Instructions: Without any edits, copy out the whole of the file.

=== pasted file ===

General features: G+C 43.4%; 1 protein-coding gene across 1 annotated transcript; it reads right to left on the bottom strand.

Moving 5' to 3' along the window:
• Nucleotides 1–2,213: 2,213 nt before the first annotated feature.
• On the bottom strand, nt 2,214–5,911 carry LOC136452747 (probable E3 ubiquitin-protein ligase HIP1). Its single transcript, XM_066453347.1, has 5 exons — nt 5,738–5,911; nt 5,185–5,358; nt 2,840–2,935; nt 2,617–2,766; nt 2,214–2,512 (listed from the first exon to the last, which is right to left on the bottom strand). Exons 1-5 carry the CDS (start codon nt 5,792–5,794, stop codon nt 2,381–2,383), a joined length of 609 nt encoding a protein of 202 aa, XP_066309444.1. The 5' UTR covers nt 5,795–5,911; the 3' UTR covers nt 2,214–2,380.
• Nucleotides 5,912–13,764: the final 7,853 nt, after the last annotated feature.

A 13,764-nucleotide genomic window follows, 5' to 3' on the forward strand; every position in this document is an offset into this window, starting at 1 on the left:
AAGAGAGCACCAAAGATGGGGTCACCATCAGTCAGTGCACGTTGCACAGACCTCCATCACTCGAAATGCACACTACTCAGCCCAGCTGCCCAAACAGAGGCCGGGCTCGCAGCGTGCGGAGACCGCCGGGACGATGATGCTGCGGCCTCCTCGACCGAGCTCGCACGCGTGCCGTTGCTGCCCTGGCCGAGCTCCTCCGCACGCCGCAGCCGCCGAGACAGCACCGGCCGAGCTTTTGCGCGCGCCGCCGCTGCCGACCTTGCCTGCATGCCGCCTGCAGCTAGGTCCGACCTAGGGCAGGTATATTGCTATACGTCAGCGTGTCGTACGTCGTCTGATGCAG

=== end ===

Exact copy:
General features: G+C 43.4%; 1 protein-coding gene across 1 annotated transcript; it reads right to left on the bottom strand.

Moving 5' to 3' along the window:
• Nucleotides 1–2,213: 2,213 nt before the first annotated feature.
• On the bottom strand, nt 2,214–5,911 carry LOC136452747 (probable E3 ubiquitin-protein ligase HIP1). Its single transcript, XM_066453347.1, has 5 exons — nt 5,738–5,911; nt 5,185–5,358; nt 2,840–2,935; nt 2,617–2,766; nt 2,214–2,512 (listed from the first exon to the last, which is right to left on the bottom strand). Exons 1-5 carry the CDS (start codon nt 5,792–5,794, stop codon nt 2,381–2,383), a joined length of 609 nt encoding a protein of 202 aa, XP_066309444.1. The 5' UTR covers nt 5,795–5,911; the 3' UTR covers nt 2,214–2,380.
• Nucleotides 5,912–13,764: the final 7,853 nt, after the last annotated feature.

A 13,764-nucleotide genomic window follows, 5' to 3' on the forward strand; every position in this document is an offset into this window, starting at 1 on the left:
AAGAGAGCACCAAAGATGGGGTCACCATCAGTCAGTGCACGTTGCACAGACCTCCATCACTCGAAATGCACACTACTCAGCCCAGCTGCCCAAACAGAGGCCGGGCTCGCAGCGTGCGGAGACCGCCGGGACGATGATGCTGCGGCCTCCTCGACCGAGCTCGCACGCGTGCCGTTGCTGCCCTGGCCGAGCTCCTCCGCACGCCGCAGCCGCCGAGACAGCACCGGCCGAGCTTTTGCGCGCGCCGCCGCTGCCGACCTTGCCTGCATGCCGCCTGCAGCTAGGTCCGACCTAGGGCAGGTATATTGCTATACGTCAGCGTGTCGTACGTCGTCTGATGCAG